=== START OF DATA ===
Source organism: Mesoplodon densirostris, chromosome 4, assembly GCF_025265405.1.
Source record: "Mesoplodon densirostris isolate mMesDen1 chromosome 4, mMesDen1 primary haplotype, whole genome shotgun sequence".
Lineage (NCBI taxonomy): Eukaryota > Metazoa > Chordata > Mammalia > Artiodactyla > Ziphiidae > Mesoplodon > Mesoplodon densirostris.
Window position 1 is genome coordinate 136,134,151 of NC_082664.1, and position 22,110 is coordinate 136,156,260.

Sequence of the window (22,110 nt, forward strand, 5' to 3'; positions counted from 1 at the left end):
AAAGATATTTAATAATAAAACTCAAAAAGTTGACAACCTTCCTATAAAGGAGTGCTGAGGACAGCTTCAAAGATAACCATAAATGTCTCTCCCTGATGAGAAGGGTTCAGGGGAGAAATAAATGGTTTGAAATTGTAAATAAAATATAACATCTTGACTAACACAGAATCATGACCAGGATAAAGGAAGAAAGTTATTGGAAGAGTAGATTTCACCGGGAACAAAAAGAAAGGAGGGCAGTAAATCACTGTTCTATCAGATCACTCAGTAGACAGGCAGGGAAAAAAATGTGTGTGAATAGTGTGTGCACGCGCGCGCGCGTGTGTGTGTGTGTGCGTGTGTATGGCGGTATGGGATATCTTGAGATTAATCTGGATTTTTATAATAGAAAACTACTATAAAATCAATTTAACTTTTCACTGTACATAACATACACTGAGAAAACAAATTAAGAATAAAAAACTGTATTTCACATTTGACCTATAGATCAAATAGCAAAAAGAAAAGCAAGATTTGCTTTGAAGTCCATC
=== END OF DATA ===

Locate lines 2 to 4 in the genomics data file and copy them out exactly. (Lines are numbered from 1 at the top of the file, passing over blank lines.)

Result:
Source record: "Mesoplodon densirostris isolate mMesDen1 chromosome 4, mMesDen1 primary haplotype, whole genome shotgun sequence".
Lineage (NCBI taxonomy): Eukaryota > Metazoa > Chordata > Mammalia > Artiodactyla > Ziphiidae > Mesoplodon > Mesoplodon densirostris.
Window position 1 is genome coordinate 136,134,151 of NC_082664.1, and position 22,110 is coordinate 136,156,260.